[The New York Times] largely ignored the law of defamation in its reportage on the Duke lacrosse case. Chest-thumping newsworthiness or news creation became its mantra, if not its mode of operations. Maybe this is the unfortunate true legacy of New York Times Co. v. Sullivan, the most important defamation decision in Anglo-American legal history: that the media may largely act unconstrained by defamation liability concerns because of the practical difficulty of litigation and the huge obstacles to actually collecting an award.
Before I go any further, let me make a couple of things perfectly clear:
(1) I don't dare propose that anything to do with A-Rod rises to the level of seriousness of the Duke lacrosse case; and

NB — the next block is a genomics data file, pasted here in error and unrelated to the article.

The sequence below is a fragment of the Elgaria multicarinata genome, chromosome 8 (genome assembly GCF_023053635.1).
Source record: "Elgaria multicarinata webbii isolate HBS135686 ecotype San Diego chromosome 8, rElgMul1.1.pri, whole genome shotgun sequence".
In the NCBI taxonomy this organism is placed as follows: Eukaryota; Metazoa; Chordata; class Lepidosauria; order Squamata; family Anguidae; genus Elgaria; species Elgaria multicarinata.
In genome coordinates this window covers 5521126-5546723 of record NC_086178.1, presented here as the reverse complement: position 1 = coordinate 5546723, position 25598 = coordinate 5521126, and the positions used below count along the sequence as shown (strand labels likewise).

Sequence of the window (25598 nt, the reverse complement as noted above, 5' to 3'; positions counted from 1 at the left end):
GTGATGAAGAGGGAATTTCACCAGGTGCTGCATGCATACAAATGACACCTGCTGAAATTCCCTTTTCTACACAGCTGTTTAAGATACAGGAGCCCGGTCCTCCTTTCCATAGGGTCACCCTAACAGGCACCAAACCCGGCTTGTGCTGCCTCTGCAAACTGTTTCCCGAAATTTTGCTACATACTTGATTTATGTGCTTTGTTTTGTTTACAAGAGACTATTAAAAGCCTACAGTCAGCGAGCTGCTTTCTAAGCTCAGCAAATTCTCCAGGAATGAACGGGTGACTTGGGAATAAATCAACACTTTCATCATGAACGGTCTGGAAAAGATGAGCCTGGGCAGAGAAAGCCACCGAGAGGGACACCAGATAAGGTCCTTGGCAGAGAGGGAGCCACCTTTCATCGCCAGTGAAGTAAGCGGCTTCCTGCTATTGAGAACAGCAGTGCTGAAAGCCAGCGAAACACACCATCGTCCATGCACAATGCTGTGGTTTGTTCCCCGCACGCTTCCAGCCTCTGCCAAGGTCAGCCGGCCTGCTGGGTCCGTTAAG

(2) I have no idea if the facts reported in today's Daily News piece or any of the other facts in Roberts' upcoming book are true or not.
Indeed, as I've said three times today, I don't even think that I care if the facts are true or not, because the facts don't interest me as much as the way in which they are presented, the context, and the conclusions they cause Roberts to draw. For all I know, A-Rod was eating minotaur adrenal glands three times a week until last Thursday and has been involved in every underhanded baseball operation since the death of Hal Chase. Such matters will be borne out as true or false in a mostly orderly fashion over time.